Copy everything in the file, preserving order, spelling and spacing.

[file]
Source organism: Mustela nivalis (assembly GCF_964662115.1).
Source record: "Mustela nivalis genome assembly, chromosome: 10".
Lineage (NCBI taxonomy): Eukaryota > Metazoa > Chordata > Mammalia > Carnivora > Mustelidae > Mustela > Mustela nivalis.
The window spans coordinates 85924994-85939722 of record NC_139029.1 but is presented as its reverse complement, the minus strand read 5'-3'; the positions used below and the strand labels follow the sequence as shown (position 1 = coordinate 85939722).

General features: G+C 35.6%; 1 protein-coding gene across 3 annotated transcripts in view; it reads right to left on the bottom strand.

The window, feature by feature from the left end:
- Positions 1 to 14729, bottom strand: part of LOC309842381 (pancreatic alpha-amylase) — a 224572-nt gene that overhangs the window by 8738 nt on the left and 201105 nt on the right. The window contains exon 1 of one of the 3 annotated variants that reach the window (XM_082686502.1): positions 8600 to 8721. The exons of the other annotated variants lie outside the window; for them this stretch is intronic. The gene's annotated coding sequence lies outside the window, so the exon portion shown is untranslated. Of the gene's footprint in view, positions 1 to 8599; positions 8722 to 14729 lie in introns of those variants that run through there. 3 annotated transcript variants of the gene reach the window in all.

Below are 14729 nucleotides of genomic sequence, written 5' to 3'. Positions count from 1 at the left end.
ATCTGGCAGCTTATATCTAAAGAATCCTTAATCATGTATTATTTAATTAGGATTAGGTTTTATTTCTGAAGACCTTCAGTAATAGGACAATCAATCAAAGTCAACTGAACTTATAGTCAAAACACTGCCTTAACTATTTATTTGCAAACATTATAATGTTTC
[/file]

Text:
Source organism: Mustela nivalis (assembly GCF_964662115.1).
Source record: "Mustela nivalis genome assembly, chromosome: 10".
Lineage (NCBI taxonomy): Eukaryota > Metazoa > Chordata > Mammalia > Carnivora > Mustelidae > Mustela > Mustela nivalis.
The window spans coordinates 85924994-85939722 of record NC_139029.1 but is presented as its reverse complement, the minus strand read 5'-3'; the positions used below and the strand labels follow the sequence as shown (position 1 = coordinate 85939722).

General features: G+C 35.6%; 1 protein-coding gene across 3 annotated transcripts in view; it reads right to left on the bottom strand.

The window, feature by feature from the left end:
- Positions 1 to 14729, bottom strand: part of LOC309842381 (pancreatic alpha-amylase) — a 224572-nt gene that overhangs the window by 8738 nt on the left and 201105 nt on the right. The window contains exon 1 of one of the 3 annotated variants that reach the window (XM_082686502.1): positions 8600 to 8721. The exons of the other annotated variants lie outside the window; for them this stretch is intronic. The gene's annotated coding sequence lies outside the window, so the exon portion shown is untranslated. Of the gene's footprint in view, positions 1 to 8599; positions 8722 to 14729 lie in introns of those variants that run through there. 3 annotated transcript variants of the gene reach the window in all.

Below are 14729 nucleotides of genomic sequence, written 5' to 3'. Positions count from 1 at the left end.
ATCTGGCAGCTTATATCTAAAGAATCCTTAATCATGTATTATTTAATTAGGATTAGGTTTTATTTCTGAAGACCTTCAGTAATAGGACAATCAATCAAAGTCAACTGAACTTATAGTCAAAACACTGCCTTAACTATTTATTTGCAAACATTATAATGTTTC